CAST-32A presents the coordinated position of avionics certification authorities regarding Multi-Core Processors (MCPs). While today’s aerospace ecosystem could benefit from the use of MCPs, before CAST-32A was published, FAA/EASA had not yet devised a means to obtain certification credit for safety-critical software deployed to an MCP. Toward that end, the CAST-32A position paper identifies topics of concern that could impact the safety, performance, and integrity of DO-178C aviation software deployed to MCP(s). For each topic, the paper provides a rationale that explains why these topics are of concern and proposes objectives to address the concern. (CAST-32A, “Purpose”, p. 3)
Since relevant avionics software certification documents (DO-178B/C and ED-12B/C) were written before MCPs were used in civil aircraft, those certification guidelines can only address software executing on single-core hardware. The Certification Authorities Software Team (CAST) is an international team of aviation experts who clarify and harmonize the aviation development ecosystem. Their CAST-32A position is that MCPs could credibly deliver size, weight, power, and cost (SWaP-C) advantages and that today’s aerospace equipment suppliers are interested in using MCPs in their systems.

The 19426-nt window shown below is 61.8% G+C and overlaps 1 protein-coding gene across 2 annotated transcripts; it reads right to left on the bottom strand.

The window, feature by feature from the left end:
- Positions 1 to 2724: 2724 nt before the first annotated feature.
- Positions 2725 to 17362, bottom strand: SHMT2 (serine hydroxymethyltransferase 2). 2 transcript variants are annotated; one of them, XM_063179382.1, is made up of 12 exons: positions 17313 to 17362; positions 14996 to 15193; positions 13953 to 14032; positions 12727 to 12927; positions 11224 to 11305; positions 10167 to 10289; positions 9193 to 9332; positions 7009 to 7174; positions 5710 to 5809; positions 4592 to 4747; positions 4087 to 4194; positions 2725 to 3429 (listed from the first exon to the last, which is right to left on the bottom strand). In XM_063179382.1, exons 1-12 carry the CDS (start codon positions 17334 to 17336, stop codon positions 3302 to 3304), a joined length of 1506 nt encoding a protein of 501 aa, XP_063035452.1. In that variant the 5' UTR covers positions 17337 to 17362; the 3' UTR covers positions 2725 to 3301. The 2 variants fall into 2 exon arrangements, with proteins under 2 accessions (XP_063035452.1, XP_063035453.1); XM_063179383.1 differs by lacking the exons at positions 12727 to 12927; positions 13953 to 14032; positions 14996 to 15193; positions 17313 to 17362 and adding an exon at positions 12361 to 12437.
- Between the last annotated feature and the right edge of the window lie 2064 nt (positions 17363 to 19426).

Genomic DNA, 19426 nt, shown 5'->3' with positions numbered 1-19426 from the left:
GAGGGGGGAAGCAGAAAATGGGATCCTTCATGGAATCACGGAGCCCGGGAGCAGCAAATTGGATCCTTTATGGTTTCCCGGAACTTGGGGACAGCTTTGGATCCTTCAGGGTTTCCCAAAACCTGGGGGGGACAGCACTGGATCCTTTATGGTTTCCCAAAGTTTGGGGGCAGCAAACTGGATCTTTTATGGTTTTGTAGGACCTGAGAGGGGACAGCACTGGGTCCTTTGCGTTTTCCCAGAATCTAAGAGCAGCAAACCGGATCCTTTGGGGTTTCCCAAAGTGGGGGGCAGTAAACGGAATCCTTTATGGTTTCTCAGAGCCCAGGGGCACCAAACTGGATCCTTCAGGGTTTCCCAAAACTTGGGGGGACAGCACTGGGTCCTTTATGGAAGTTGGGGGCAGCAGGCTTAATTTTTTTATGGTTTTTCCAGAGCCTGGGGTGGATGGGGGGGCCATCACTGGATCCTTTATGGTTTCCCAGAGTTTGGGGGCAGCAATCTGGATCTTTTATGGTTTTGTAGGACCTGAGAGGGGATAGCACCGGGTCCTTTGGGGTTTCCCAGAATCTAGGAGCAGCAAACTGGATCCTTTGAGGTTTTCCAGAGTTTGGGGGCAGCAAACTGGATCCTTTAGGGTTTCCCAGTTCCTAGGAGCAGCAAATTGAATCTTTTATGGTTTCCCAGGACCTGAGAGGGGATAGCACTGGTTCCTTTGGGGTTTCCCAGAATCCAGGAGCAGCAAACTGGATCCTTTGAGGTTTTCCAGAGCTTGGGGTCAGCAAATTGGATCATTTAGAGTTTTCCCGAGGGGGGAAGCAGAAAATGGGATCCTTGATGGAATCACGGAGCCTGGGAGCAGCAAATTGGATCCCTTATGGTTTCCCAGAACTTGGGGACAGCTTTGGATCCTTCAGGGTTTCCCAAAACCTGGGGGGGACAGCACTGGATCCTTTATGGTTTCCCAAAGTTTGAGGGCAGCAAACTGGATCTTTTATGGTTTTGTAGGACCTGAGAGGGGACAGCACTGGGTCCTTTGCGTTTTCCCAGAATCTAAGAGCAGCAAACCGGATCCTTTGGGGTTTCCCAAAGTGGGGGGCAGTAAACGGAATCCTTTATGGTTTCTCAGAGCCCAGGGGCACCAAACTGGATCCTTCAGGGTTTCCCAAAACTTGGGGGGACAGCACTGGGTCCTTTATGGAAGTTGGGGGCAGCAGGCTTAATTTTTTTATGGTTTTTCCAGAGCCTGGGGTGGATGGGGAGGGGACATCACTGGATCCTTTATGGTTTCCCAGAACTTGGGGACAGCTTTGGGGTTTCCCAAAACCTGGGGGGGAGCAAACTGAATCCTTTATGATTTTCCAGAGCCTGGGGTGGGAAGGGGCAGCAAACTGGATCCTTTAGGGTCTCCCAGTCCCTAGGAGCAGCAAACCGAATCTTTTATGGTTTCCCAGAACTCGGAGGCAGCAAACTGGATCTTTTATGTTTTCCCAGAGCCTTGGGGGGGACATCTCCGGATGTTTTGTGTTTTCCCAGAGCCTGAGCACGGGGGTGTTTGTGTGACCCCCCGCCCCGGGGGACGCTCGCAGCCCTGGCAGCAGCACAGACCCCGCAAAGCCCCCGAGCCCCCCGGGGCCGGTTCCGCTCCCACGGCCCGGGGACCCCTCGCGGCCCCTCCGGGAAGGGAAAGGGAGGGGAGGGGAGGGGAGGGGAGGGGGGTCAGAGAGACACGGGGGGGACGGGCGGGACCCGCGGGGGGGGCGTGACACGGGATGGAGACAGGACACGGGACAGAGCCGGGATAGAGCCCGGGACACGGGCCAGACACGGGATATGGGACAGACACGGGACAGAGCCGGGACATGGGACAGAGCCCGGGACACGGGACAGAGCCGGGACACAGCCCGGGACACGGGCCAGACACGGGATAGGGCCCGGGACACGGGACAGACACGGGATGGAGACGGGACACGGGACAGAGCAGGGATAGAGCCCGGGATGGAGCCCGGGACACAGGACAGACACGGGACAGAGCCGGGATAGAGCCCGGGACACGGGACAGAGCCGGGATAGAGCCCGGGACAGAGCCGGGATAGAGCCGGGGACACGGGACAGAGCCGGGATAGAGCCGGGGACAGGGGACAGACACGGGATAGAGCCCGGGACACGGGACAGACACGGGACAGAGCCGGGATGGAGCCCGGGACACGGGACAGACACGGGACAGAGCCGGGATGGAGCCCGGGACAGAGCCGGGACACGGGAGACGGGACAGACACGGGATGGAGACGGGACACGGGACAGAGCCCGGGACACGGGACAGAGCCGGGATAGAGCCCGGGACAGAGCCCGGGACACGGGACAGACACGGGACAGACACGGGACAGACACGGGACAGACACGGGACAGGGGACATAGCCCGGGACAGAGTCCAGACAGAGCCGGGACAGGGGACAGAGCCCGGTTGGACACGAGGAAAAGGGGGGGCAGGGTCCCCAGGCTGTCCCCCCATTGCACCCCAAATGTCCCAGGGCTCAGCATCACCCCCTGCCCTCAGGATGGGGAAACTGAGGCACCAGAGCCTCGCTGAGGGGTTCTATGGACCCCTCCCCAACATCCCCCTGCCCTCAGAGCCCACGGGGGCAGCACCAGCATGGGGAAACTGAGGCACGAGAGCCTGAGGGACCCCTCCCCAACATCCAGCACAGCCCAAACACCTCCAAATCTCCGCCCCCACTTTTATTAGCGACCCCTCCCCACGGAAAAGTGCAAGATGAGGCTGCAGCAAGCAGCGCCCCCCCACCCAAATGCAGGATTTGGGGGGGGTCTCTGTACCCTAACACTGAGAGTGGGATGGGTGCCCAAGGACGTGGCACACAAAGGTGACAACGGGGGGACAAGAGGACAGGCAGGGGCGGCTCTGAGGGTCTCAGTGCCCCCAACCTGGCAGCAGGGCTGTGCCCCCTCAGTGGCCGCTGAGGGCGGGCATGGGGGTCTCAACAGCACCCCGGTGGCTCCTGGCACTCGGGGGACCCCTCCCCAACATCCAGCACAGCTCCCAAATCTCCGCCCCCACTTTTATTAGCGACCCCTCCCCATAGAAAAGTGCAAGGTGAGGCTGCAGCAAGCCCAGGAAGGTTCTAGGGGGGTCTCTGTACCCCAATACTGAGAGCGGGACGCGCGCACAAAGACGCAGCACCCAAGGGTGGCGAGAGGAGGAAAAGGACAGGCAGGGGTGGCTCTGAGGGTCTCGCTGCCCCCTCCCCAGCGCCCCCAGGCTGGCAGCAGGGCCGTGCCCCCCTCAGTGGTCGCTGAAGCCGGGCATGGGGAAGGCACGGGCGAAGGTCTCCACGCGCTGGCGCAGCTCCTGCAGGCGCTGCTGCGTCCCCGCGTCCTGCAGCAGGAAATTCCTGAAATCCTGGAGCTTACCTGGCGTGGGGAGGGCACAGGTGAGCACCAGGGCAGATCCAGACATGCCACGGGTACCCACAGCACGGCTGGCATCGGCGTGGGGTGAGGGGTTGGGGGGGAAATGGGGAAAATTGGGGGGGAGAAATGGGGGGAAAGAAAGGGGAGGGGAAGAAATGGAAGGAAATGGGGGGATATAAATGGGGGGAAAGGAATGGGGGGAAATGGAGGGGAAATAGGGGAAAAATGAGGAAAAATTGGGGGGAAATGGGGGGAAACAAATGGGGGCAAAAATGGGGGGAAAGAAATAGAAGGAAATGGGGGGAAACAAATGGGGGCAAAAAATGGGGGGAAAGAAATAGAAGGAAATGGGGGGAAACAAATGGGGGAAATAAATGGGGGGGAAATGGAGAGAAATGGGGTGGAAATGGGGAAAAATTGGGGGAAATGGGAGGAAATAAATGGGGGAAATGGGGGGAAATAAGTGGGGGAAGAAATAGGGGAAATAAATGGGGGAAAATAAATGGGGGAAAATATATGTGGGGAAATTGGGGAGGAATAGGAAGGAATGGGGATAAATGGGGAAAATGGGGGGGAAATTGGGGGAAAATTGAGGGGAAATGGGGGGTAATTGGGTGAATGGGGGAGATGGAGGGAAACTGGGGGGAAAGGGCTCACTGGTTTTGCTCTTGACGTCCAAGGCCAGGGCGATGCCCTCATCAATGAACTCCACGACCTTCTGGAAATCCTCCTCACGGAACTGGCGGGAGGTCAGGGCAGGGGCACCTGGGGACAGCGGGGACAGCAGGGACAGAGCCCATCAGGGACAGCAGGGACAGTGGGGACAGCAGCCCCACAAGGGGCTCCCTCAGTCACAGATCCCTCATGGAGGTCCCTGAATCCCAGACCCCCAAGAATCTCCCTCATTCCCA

The consumer device world has fully embraced MCPs and many of the devices used daily by the readers of this paper contain MCPs. Some in fact predict the obsolescence of single-core processors (SCPs) altogether.
Tomorrow’s avionics will most certainly contain more sophisticated avionics, meaning greatly expanded processing power. MCPs are a major solution to this rapidly expanding need for enhanced computing architectures and processing power; therefore, the aerospace industry in general must consider how best to utilize MCPs in future designs. But how can MCP challenges be overcome?
Before describing MCP (and CAST-32A’s) topics of concern, which emphasize partitioning and its degradation by interference, first consider the background influencing the use of MCPs. Engineers and managers who already anticipate using MCPs as hardware targets for their next generation of software will benefit from considering these influences for future designs.